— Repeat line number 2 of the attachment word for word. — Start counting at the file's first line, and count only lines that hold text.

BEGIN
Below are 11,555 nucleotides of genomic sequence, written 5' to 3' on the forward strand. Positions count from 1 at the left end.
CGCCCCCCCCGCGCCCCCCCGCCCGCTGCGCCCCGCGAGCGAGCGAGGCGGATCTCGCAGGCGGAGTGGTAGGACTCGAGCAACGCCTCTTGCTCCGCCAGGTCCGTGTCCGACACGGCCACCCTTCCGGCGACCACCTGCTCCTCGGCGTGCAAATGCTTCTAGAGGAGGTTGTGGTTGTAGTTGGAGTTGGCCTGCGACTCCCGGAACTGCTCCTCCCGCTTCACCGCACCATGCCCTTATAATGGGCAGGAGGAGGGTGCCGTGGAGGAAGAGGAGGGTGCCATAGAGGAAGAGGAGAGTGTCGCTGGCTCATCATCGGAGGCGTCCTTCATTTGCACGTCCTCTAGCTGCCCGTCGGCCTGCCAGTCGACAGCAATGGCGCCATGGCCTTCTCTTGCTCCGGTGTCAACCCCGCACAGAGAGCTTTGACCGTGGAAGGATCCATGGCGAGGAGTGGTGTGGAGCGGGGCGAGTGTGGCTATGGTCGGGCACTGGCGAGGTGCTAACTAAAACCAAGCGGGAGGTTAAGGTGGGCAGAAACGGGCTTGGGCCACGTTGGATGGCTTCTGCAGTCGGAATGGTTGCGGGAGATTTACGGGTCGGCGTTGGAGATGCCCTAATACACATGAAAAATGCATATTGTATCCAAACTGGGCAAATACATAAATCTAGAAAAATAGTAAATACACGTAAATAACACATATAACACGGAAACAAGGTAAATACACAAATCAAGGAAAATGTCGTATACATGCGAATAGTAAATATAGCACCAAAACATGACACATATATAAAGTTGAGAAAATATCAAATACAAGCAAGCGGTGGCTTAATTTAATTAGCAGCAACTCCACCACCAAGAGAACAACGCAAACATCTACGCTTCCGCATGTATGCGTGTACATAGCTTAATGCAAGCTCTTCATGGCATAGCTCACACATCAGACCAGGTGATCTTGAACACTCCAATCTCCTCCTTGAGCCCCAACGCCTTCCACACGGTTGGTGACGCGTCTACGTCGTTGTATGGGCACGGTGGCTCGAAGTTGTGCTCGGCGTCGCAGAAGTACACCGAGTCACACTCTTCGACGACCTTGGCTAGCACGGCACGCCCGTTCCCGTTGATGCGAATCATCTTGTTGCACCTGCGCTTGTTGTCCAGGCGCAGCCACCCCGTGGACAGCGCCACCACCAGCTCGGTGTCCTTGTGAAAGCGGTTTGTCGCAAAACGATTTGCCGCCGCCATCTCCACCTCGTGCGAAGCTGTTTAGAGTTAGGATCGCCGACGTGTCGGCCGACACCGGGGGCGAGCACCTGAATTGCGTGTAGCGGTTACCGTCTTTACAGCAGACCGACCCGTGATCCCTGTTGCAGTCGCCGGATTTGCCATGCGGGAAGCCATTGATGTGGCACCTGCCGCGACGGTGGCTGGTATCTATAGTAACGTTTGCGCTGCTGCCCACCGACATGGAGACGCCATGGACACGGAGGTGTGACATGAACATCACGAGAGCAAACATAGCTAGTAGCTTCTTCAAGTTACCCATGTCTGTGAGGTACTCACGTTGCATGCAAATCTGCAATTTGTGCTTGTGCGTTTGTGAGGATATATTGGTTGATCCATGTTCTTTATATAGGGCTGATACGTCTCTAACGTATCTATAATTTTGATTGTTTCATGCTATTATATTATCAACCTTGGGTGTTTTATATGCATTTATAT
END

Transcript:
CGCCCCCCCCGCGCCCCCCCGCCCGCTGCGCCCCGCGAGCGAGCGAGGCGGATCTCGCAGGCGGAGTGGTAGGACTCGAGCAACGCCTCTTGCTCCGCCAGGTCCGTGTCCGACACGGCCACCCTTCCGGCGACCACCTGCTCCTCGGCGTGCAAATGCTTCTAGAGGAGGTTGTGGTTGTAGTTGGAGTTGGCCTGCGACTCCCGGAACTGCTCCTCCCGCTTCACCGCACCATGCCCTTATAATGGGCAGGAGGAGGGTGCCGTGGAGGAAGAGGAGGGTGCCATAGAGGAAGAGGAGAGTGTCGCTGGCTCATCATCGGAGGCGTCCTTCATTTGCACGTCCTCTAGCTGCCCGTCGGCCTGCCAGTCGACAGCAATGGCGCCATGGCCTTCTCTTGCTCCGGTGTCAACCCCGCACAGAGAGCTTTGACCGTGGAAGGATCCATGGCGAGGAGTGGTGTGGAGCGGGGCGAGTGTGGCTATGGTCGGGCACTGGCGAGGTGCTAACTAAAACCAAGCGGGAGGTTAAGGTGGGCAGAAACGGGCTTGGGCCACGTTGGATGGCTTCTGCAGTCGGAATGGTTGCGGGAGATTTACGGGTCGGCGTTGGAGATGCCCTAATACACATGAAAAATGCATATTGTATCCAAACTGGGCAAATACATAAATCTAGAAAAATAGTAAATACACGTAAATAACACATATAACACGGAAACAAGGTAAATACACAAATCAAGGAAAATGTCGTATACATGCGAATAGTAAATATAGCACCAAAACATGACACATATATAAAGTTGAGAAAATATCAAATACAAGCAAGCGGTGGCTTAATTTAATTAGCAGCAACTCCACCACCAAGAGAACAACGCAAACATCTACGCTTCCGCATGTATGCGTGTACATAGCTTAATGCAAGCTCTTCATGGCATAGCTCACACATCAGACCAGGTGATCTTGAACACTCCAATCTCCTCCTTGAGCCCCAACGCCTTCCACACGGTTGGTGACGCGTCTACGTCGTTGTATGGGCACGGTGGCTCGAAGTTGTGCTCGGCGTCGCAGAAGTACACCGAGTCACACTCTTCGACGACCTTGGCTAGCACGGCACGCCCGTTCCCGTTGATGCGAATCATCTTGTTGCACCTGCGCTTGTTGTCCAGGCGCAGCCACCCCGTGGACAGCGCCACCACCAGCTCGGTGTCCTTGTGAAAGCGGTTTGTCGCAAAACGATTTGCCGCCGCCATCTCCACCTCGTGCGAAGCTGTTTAGAGTTAGGATCGCCGACGTGTCGGCCGACACCGGGGGCGAGCACCTGAATTGCGTGTAGCGGTTACCGTCTTTACAGCAGACCGACCCGTGATCCCTGTTGCAGTCGCCGGATTTGCCATGCGGGAAGCCATTGATGTGGCACCTGCCGCGACGGTGGCTGGTATCTATAGTAACGTTTGCGCTGCTGCCCACCGACATGGAGACGCCATGGACACGGAGGTGTGACATGAACATCACGAGAGCAAACATAGCTAGTAGCTTCTTCAAGTTACCCATGTCTGTGAGGTACTCACGTTGCATGCAAATCTGCAATTTGTGCTTGTGCGTTTGTGAGGATATATTGGTTGATCCATGTTCTTTATATAGGGCTGATACGTCTCTAACGTATCTATAATTTTGATTGTTTCATGCTATTATATTATCAACCTTGGGTGTTTTATATGCATTTATAT